Except that in this case there’s really only one feature (hybrid classes) which isn’t done yet – the rest is polish, and they’ve stated they’re funded for a good few months yet. Not defending the DF-9 thing, that was a tremendous fuckup, but this is a different case.

    • KestrelPi says:

      If they released the game right NOW it would be rough-around-the-edges but still completable and pretty fun.

      Back in July I did a back-of-the-envelope calculation on their Kickstarter funds and guessed they probably had until around Q2 2015, and they do seem to be aiming for a spring release, so as nearly as we can tell this is on budget and has been since the start.

      Honestly, having another few months dev time for this feels almost like a luxury. It definitely needs a little time – it’s in proper beta, but it’s not some unfinished rough alpha version.

  10. wyrm4701 says:

    There’s pretty much no circumstance that will see me give DF money again. I’m a little puzzled that their behaviour with Spacebase hasn’t been discussed more widely, since it’s unfortunately a perfect example of the Early Access system failing customers in every respect. At the very least, I’d have expected RPS to have been somewhat more vocal about it, especially when discussing another Early Access title from the same developer.

    • Hex says:

      I dunno about RPS as an organization, but the commentors have certainly said their piece on the DF9 situation.

      To be fair, this is a game coming from a different team, and has a much more achievable scope than DF9.

      I’m kind of with you on thinking twice about throwing money at Double Fine pre-release on the one hand, but on the other, Massive Chalice is an important step in the direction I’d like to see a certain genre of games explore more, so even if it ends up being shitty, I won’t regret helping them test the waters.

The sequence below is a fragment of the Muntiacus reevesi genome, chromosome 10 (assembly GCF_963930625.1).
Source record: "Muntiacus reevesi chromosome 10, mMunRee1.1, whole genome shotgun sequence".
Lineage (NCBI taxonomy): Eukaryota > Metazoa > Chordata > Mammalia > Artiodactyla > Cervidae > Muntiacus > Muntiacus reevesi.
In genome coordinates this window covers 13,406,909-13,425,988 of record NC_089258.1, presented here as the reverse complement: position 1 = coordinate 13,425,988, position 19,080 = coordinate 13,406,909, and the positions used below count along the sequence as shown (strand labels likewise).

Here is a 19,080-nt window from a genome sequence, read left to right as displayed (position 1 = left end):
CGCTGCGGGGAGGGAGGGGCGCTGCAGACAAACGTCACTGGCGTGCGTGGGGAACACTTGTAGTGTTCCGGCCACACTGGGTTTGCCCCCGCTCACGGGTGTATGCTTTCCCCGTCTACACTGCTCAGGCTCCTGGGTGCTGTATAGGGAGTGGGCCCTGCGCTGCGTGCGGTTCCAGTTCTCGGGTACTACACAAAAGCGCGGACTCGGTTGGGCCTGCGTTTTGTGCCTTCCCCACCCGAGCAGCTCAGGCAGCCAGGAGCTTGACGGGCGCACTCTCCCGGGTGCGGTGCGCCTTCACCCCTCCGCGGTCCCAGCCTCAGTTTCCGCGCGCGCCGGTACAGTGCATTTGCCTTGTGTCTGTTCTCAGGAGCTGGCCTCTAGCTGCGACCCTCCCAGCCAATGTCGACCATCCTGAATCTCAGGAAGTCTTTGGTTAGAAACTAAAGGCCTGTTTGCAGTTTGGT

• Crafter says:

      I don’t know, each post about Double Fine is flooded by “They must die for this DF-9 outrage” messages.

      It would be interesting to discuss the DF-9 situation, especially in order to discuss it with DF. To be honest, I am not sure there is a satisfying solution for every party.
      I have bought DF-9 on early access and contrary to the vaguely similar Rimworld (also in an early access of sorts, Kickstarted & ~monthly builds) I soon realized that I did not have any fun with it.
      Subsequent updates did not do the game a lot of good in the fun department (at least for me).

      In these conditions, I am not that hurt to see them shelve the project, I just do not see it happen, even with one more year of serious development behind it.

    • nmarebfly says:

      I’m not sure what there is to really discuss about the DF-9 debacle. Everyone involved agrees that it’s shitty, but there aren’t any good solutions. I mean, players want the game to be finished but it’s not profitable for DF to do so. It’s an economic reality. DF could I guess refund everyone that bought the game, but that just means they’re further in the hole and it feels pretty punitive to me. Didn’t they already give everyone a free game of roughly equivalent price? I mean, it sucks for everyone that wanted the game to be better but that ‘everyone’ includes the people at DF in the first place.

  11. Premium User Badge